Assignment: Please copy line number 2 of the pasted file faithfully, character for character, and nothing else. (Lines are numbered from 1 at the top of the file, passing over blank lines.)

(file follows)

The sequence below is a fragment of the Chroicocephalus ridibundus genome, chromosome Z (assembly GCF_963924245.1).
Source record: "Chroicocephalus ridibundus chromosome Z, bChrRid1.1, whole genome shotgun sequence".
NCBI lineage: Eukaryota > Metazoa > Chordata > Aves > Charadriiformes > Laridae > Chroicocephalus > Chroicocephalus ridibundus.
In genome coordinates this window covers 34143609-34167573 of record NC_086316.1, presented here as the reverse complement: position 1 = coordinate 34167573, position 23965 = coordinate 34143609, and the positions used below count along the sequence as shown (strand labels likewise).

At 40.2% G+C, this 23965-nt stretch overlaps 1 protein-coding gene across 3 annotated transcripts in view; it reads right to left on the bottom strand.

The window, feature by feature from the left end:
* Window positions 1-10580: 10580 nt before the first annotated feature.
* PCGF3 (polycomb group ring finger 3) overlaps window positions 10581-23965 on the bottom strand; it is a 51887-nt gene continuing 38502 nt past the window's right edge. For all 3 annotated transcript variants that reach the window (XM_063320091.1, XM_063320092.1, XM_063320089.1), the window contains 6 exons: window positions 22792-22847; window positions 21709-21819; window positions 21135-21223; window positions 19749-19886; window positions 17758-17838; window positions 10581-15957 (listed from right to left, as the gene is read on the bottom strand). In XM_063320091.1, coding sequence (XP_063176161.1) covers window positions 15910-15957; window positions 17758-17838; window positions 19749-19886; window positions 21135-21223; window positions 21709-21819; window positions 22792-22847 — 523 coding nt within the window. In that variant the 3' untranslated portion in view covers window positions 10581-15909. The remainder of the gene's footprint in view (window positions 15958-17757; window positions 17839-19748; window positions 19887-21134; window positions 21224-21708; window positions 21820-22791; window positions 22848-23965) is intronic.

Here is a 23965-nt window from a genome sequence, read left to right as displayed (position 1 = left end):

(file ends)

Source record: "Chroicocephalus ridibundus chromosome Z, bChrRid1.1, whole genome shotgun sequence".